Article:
OKLAHOMA CITY (KFOR) – The Starbucks location on 23rd and Robinson in Oklahoma City has become the first store to unionize in Oklahoma.
With a vote of 15-2, the the baristas have decided to join Starbucks Workers United, a union representing over 100 other Starbucks locations across the United States.
“Today, we have become true partners in our organizing for a more just labor structure, where workers have a say in their workplace and earn a baseline living wage,” said Collin Pollitt, barista that led the unionization movement at 23rd and Robinson. “We have reined in corporate power, and we carry on the banner of Martin Luther King Jr. with the idea that all labor has dignity.”
Kat Hudgins, a shift supervisor, said Starbucks’ mission statement aims to “inspire and nurture the human spirit – one person, one cup, and one neighborhood at a time.” With Tuesday’s vote, Hudgins said Starbucks can be held accountable to their mission statement.
This vote comes less than a month after the location at 63rd and Grand voted 10-9 to unionize. Their election has not been made official yet because of 5 challenges. The NLRB will schedule a hearing to determine the outcome of those challenges.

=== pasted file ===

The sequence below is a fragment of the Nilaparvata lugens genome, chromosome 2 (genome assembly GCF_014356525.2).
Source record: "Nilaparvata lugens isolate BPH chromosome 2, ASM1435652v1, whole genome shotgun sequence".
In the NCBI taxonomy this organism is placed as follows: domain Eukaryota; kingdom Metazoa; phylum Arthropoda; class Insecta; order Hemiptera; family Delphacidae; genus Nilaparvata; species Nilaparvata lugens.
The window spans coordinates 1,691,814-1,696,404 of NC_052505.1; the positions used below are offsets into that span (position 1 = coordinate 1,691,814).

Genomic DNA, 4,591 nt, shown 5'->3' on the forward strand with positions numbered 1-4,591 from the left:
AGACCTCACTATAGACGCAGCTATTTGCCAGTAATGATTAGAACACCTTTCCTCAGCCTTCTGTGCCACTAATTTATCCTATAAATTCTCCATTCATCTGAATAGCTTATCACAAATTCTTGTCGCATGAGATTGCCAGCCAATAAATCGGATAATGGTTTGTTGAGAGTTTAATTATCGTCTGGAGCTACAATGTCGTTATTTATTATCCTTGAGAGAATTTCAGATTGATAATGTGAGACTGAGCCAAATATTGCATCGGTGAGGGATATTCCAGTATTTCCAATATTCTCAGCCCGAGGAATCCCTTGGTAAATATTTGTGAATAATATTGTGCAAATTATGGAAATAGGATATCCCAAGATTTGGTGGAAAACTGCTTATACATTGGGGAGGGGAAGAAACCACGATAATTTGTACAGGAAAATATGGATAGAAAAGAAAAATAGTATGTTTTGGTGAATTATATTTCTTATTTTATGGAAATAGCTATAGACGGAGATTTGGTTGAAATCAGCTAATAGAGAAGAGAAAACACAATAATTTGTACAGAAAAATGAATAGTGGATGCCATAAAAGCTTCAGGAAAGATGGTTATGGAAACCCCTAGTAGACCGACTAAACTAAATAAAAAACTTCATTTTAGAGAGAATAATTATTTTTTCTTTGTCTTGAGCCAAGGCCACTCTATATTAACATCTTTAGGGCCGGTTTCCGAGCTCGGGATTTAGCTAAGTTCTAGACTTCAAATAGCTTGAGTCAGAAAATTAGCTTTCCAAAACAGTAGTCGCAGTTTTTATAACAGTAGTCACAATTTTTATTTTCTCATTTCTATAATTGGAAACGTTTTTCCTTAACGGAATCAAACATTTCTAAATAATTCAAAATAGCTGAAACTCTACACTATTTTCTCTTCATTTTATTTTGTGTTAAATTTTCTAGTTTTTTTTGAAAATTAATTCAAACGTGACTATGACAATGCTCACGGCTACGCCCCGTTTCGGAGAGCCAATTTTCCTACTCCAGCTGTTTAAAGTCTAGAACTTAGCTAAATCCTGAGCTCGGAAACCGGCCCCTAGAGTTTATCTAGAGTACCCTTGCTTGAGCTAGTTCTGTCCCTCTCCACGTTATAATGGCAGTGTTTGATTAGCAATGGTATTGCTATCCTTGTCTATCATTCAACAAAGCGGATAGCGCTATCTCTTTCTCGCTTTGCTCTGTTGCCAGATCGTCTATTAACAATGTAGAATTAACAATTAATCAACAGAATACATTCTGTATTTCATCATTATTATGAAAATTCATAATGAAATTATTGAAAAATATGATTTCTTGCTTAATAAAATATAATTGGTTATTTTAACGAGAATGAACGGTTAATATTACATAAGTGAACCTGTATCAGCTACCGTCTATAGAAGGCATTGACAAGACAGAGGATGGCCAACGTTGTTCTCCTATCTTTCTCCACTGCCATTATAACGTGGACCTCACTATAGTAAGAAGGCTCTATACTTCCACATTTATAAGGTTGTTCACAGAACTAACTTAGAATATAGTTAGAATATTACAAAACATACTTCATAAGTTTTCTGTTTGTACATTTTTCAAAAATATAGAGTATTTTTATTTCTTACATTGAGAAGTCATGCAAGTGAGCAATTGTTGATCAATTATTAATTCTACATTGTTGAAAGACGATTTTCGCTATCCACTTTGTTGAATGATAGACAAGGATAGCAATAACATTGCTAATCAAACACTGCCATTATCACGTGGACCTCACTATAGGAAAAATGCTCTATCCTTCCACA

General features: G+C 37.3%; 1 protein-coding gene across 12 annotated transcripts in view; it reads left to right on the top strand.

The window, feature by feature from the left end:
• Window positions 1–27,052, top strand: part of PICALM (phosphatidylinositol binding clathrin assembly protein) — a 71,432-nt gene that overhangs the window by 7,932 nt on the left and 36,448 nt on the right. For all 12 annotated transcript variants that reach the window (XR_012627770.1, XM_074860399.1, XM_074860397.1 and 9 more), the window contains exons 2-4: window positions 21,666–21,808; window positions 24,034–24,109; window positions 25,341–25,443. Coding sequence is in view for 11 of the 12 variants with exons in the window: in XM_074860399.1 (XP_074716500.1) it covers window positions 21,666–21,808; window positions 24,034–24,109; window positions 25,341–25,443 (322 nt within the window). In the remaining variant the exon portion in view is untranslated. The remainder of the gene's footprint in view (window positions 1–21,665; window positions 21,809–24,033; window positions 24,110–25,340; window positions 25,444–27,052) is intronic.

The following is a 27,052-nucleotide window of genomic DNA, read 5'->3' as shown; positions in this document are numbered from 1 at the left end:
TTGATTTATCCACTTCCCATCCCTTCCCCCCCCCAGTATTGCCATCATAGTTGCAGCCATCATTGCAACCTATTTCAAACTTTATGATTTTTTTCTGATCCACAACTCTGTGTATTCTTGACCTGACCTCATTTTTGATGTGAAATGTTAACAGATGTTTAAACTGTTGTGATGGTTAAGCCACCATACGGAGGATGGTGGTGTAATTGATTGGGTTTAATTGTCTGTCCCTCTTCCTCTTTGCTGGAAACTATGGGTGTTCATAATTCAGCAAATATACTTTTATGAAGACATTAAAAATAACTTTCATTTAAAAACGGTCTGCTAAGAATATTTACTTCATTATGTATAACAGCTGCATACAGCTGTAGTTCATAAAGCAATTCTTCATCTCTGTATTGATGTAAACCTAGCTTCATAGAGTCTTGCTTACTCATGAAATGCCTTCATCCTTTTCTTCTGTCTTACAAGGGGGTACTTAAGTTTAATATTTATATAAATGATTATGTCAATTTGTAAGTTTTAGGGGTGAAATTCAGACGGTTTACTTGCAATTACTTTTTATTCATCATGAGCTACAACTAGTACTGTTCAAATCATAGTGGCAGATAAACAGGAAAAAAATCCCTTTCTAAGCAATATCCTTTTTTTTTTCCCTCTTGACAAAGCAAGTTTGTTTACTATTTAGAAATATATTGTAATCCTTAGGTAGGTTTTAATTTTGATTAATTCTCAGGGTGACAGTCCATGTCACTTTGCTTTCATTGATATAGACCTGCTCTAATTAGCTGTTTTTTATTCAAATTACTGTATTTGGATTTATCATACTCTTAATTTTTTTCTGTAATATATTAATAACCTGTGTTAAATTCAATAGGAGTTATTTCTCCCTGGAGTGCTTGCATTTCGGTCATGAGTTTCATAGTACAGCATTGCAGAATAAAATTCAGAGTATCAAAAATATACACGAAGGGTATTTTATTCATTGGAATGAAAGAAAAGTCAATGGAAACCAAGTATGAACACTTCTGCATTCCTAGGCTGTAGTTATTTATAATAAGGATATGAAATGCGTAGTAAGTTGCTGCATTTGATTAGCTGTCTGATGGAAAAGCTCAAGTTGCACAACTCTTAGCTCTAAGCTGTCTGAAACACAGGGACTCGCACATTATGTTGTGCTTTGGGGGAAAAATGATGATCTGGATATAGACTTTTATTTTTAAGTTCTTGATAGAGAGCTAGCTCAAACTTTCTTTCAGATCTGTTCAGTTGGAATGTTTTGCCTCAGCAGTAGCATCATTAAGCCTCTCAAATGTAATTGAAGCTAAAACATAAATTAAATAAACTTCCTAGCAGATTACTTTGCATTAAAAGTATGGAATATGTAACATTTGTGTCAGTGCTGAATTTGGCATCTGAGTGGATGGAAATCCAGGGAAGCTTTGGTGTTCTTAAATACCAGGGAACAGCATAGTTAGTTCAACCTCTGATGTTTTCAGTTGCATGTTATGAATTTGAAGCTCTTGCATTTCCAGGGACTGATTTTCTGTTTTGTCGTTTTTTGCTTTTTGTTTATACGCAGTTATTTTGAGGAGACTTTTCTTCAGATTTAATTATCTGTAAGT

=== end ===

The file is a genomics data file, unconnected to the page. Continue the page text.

Now the focus shifts to future votes. There are two other locations that have election coming up.
36th and May will vote on June 14.
A location in Norman, OK, has filed to vote but has not scheduled one.
NICHOLS HILLS, Okla. (KFOR) – Employees at a local Starbucks are working to become the first unionized Starbucks store in Oklahoma.
The vote to unionize the store, located at N.W. 63rd and Grand, is in limbo due to five challenges.
“We had five challenges, which were determinative to the vote. But in spite of that, we are a vote ahead and are expecting that when those challenges are resolved that we are going to win the first store in Oklahoma City,” said William Westlake, with the National Organizing Committee.
Officials say there were 10 votes in favor of unionizing and nine votes against.
Since August of last year, over 260 Starbucks stores in 33 states have filed for union elections.
Starbucks has urged its employees to push back on the unionization effort. The coffee chain said in December that it did not want unions to come between the company and its workers, but pledged to “respect the legal process” and “bargain in good faith.”